Humans exploit this wiring to generate complex emotions that other animals cannot fathom, Craig says. Rats, cats, and dogs, for example, have feelings from the body but they do not pass the information to the insula. It goes to simpler control centers elsewhere in the brain. "This means animals cannot experience feelings from the body in the way that you and I do," Craig says. "They have primary emotions like fear, sadness and joy but not like you or me."

Monkeys and apes do pass interoceptive signals to the insula, but in comparison to humans, their insulas are far less developed. Their emotions are more nuanced than a dog's but more rudimentary than a human's. They do not, in all likelihood, have spiritual experiences.

We humans, Craig says, are anatomically unique in how we collect feelings from the body. Like our primate cousins, we gather information about ongoing physiological activity from the body and represent it in both insulas. But then we take an extra step. Our felt body senses are re-represented in the right frontal insula as social emotions. (Our frontal insulas are huge compared to other primates.) Re-representation means that a sense of blood rushing to the face might be experienced as embarrassment. Or the sense of a swelling heart is understood as pride. Or the sense of floating in bliss is felt as spirituality.

Social emotions --everything from atonement to jealousy to pride to spirituality -- are a hallmark of humankind, Craig says. Interoception is what allows us to feel them.

Social emotions are a mixture of positive and negative elements that activate the right and left frontal insulas differently, Craig says. In general the right insula is involved in energy expenditure and arousal whereas the left insula is associated with nourishment and love. Thus when empathy involves a challenge, the right insula is more active than the left. When empathy involves compassion, the left insula is more active. When we listen to music we don't like, the right insula is more active. When we listen to music we love, the left insula is turned on.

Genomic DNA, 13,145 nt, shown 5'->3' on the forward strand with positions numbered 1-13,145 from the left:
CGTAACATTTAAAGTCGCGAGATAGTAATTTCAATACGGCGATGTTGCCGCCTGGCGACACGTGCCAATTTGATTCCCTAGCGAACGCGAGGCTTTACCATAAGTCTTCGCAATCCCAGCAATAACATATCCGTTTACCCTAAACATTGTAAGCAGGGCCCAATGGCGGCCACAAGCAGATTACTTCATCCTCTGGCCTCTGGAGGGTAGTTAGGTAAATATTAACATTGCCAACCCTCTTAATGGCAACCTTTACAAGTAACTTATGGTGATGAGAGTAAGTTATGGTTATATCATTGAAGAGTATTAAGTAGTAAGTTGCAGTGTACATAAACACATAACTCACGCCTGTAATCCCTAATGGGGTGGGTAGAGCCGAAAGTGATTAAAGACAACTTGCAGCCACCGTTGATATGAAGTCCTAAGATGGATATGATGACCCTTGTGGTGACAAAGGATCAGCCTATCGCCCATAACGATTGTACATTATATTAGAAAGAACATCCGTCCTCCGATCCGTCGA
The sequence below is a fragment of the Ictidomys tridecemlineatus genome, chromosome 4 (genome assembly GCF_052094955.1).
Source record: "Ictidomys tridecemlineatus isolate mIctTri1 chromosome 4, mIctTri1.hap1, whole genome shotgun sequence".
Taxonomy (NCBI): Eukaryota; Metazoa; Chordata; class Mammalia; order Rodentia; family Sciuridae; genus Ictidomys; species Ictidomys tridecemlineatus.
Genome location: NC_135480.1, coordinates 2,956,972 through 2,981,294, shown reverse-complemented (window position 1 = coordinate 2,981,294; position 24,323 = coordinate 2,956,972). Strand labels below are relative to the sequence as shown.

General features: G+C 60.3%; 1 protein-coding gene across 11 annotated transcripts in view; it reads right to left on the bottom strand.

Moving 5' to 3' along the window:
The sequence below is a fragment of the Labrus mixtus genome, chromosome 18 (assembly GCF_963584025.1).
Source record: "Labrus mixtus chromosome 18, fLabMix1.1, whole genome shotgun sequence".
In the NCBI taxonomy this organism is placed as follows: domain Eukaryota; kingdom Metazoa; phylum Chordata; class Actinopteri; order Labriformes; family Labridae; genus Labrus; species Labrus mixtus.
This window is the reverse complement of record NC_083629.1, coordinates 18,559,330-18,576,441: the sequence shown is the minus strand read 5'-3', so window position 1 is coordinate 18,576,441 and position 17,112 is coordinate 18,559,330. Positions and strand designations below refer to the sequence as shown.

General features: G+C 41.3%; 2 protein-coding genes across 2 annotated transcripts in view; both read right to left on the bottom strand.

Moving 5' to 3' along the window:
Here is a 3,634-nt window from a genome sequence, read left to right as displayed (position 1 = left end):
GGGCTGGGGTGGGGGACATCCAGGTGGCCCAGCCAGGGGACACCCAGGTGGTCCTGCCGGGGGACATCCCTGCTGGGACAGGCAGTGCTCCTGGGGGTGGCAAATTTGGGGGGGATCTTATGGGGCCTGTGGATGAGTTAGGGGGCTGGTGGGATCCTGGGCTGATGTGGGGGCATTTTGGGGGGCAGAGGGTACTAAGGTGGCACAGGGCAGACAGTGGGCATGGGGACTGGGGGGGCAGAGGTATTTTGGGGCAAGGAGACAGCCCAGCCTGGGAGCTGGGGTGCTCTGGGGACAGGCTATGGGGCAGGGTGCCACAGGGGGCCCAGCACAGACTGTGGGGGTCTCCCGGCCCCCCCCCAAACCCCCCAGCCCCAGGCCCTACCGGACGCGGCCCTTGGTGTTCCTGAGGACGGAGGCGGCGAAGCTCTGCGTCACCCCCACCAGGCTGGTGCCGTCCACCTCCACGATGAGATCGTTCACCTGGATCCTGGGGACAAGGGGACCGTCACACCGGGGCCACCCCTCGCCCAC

Women who report greater satisfaction with their orgasms show increased activity in the left frontal insula. And when a mother gazes at her infant, her brain is bathed in two hormones -- oxytocin and vasopressin -- that are released during childbirth, lactation, and when people trust one another. Responding to this sense of pure nourishment, the left insula lights up.

Of course, spiritual experiences involve more than bliss. Physical boundaries seem to dissolve. The ego vanishes. Space expands. Awareness heightens. Craving ceases. Time stands still.

Specializations in human brain circuitry can also explain these phenomena, Craig says. As the right frontal insula collects information from the body, it builds up a set of so-called emotional moments through time. An emotional moment is the brain's image of the "self" at any point in time and is, he says, the basis for our subjective emotional awareness.

Usually, our awareness involves many simultaneous events. But sometimes, in extraordinary moments, our awareness is heightened. For example, if someone is in a car accident, ten seconds can feel like a full minute. Everything seems to unfold in slow motion. This is because heightened awareness produces a larger emotional moment -- so large that it alters the perception of time.